“Rep. Dukes asked how many charter schools are under investigation. Ms. Davies said seven. Rep. Dukes asked if they were serious infractions. Ms. Davies said some of the investigations are far enough along to know it is really bad.”
One of the most interesting legislative arguments in the past few months has been the saga of the charter school audit bill. First introduced by State Rep. Kim Williams back in March, the bill has taken on different forms, culminating in a House Education Committee battle from 6/17/15.
The minutes from the 6/17/15 meeting clearly show a House divided with common sense prevailing on the Democrat side (with the exception of Education Chair Earl Jaques) and blissful ignorance on the side of the House Republicans. When it comes to charter school accountability and transparency, this pattern consistently emerges and it does not bode well for the education system in Delaware when seven schools are investigated by the state Auditor of Accounts. I asked one House Republican why they voted no on House Bill 186, but he was unable to remember why at the time. This was late in the evening on June 30th, but I would think anyone would know why they voted no on a bill.
By the time the bill got to the Senate floor, Senator David Sokola immediately tabled the bill and demanded it be heard in the Senate Education Committee. Sokola has long been a clear supporter of charter schools and has sponsored or supported many bills that give them the lack of transparency they currently have, including the original charter school legislation from 1995.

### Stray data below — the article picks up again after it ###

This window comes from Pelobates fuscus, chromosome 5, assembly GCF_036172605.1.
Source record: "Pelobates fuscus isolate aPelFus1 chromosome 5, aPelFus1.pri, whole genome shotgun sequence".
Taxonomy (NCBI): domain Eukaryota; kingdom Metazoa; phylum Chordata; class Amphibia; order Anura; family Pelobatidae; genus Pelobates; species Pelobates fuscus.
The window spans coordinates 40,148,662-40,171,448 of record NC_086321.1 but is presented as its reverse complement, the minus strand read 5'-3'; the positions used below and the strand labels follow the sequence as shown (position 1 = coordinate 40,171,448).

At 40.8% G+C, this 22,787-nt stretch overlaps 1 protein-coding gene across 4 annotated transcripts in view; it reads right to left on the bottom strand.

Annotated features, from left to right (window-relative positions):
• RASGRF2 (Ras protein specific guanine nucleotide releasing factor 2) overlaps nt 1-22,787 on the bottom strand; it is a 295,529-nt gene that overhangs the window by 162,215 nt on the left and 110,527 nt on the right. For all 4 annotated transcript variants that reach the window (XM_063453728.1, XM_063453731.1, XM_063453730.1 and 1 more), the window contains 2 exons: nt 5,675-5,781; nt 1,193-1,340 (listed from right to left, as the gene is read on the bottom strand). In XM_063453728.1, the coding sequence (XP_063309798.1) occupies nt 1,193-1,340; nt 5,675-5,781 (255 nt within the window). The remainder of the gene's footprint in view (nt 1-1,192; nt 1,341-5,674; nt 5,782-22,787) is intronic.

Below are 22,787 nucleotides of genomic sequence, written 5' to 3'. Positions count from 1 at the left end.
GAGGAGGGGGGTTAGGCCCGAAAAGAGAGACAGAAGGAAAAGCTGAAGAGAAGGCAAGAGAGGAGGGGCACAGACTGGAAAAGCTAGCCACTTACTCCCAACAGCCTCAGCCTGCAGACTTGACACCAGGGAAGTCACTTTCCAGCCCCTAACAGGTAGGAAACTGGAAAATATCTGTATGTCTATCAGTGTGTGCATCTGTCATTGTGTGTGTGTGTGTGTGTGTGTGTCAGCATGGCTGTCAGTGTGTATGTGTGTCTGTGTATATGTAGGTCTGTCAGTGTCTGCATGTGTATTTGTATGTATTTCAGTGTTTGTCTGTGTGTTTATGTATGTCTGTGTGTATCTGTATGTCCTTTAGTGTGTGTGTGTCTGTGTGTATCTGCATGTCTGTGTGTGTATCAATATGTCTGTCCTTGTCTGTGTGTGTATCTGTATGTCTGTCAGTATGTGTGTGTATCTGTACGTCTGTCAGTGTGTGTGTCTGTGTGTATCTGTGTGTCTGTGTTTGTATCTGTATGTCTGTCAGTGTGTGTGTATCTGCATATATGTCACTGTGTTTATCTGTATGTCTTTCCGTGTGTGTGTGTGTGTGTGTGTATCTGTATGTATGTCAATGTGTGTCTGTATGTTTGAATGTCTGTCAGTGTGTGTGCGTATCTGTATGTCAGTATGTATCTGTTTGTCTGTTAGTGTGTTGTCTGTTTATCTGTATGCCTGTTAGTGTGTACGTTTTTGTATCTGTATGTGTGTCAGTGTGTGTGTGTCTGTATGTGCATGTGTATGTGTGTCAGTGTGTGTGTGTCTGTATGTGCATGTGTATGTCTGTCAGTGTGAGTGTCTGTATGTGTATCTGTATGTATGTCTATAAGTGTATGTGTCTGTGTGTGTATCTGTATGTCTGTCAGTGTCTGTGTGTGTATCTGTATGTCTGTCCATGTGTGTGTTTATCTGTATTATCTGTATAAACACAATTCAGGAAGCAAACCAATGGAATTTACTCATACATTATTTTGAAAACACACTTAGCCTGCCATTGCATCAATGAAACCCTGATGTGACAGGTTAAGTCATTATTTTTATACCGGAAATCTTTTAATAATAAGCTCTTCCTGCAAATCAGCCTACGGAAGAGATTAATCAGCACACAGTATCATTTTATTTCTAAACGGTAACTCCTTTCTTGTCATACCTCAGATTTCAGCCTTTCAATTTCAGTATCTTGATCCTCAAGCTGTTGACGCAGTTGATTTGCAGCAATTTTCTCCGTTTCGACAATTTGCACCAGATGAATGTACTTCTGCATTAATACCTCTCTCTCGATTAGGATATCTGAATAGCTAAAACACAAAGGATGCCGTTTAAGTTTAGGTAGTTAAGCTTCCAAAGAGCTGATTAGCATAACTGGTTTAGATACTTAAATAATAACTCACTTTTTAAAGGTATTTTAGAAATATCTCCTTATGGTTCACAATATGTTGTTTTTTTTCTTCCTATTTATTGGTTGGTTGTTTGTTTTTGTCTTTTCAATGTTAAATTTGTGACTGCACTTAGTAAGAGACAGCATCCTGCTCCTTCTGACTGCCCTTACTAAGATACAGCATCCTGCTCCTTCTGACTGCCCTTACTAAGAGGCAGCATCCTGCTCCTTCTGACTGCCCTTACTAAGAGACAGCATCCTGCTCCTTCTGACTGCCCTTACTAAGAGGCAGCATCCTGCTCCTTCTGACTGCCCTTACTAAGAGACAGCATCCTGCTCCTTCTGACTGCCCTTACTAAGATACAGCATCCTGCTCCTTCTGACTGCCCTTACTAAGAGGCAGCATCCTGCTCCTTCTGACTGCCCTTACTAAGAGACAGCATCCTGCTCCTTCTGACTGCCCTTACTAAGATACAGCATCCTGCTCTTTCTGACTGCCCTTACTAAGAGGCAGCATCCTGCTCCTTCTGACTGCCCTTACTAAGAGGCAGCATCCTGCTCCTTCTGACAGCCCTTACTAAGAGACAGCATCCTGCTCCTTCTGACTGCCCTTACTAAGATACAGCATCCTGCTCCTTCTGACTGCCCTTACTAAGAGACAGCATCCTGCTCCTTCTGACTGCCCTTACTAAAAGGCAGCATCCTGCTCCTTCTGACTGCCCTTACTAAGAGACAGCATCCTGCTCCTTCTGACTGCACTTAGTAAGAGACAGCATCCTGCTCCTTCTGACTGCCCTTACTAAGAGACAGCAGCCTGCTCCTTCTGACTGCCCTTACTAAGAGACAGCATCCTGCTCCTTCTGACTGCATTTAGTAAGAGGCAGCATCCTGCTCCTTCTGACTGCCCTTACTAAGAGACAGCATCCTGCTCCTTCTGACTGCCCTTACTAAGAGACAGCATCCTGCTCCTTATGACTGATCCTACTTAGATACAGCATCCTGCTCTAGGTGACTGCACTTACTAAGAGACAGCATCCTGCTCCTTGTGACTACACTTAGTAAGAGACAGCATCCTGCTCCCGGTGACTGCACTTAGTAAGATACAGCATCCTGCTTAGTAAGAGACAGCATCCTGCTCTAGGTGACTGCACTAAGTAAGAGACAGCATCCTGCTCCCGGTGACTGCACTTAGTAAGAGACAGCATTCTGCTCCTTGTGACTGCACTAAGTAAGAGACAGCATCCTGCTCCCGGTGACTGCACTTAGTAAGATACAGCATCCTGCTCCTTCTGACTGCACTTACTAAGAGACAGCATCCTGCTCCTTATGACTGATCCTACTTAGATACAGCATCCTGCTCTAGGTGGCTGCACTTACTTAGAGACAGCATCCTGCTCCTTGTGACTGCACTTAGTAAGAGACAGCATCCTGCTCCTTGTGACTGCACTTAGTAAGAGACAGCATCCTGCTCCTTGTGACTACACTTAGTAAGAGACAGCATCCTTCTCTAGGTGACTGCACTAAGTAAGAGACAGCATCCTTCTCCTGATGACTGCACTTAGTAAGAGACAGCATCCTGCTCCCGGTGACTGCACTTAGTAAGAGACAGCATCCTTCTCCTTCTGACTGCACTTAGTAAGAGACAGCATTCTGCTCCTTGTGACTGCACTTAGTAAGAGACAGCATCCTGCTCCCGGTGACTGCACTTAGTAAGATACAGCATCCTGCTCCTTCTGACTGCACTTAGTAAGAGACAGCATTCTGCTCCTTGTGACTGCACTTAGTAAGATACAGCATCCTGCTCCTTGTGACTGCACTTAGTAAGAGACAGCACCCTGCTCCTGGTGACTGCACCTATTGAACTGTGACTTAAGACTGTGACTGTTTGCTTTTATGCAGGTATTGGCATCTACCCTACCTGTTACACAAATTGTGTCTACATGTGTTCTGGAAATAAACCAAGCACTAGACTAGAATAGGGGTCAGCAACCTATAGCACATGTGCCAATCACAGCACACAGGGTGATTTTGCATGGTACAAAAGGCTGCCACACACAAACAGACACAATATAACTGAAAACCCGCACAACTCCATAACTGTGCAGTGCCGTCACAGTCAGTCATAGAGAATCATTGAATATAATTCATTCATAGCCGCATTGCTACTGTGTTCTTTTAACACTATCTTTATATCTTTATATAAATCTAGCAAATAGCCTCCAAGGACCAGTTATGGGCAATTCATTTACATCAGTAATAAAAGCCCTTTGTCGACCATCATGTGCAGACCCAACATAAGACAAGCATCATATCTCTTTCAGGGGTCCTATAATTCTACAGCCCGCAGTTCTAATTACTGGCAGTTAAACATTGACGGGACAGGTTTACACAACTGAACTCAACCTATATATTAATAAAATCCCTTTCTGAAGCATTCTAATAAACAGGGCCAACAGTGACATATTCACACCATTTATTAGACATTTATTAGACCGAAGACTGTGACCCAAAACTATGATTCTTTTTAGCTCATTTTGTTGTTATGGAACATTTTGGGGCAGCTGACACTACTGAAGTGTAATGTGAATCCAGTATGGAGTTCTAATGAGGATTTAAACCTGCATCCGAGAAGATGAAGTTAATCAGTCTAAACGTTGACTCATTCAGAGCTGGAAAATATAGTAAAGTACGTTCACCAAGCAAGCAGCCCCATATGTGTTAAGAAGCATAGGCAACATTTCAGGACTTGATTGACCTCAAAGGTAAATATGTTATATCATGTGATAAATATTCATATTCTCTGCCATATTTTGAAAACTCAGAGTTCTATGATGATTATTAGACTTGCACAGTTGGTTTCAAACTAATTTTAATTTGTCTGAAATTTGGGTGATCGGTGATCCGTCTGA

When the Delaware General Assembly shows a clear bias towards charter schools, who represent only 10-15% of Delaware students enrolled in these types of schools, but takes up so much of the conversation, it is very troubling to know charter schools can get away with so much. When we have Education Committee chairs on both sides of the General Assembly who very openly make every attempt to protect these schools is extremely disturbing. Even more alarming is the parents and supporters of charter schools who just don’t care, or continue to enroll their children in schools that have clearly had serious financial abuse.
I contacted the Auditor of Accounts office a couple weeks ago and spoke with Ms. Davies. I asked again for the names of the other four charter schools being investigated by that office, but she explained she was not able to do so at the time because that could give a presumption of guilt when no judgment has been rendered since the investigations are still under way. Which I completely understand but there is another side of this issue which I did explain to her. Parents make choices for their children with different schools and they have a right to know if the school they choose has issues going on. She understood that, but was still unable to reveal the schools. I don’t blame her in any way. It is a thorny issue.
We have to wonder, as citizens of Delaware, why certain legislators seem more concerned with looking good for the Delaware Charter Schools Network than showing clear transparency and open government for the constituents they represent. Charter schools are not evil in and of themselves, but the secrets, lies, and cover-ups are increasing rapidly and the more they occur the more we see this insane protection of them by some of our legislators.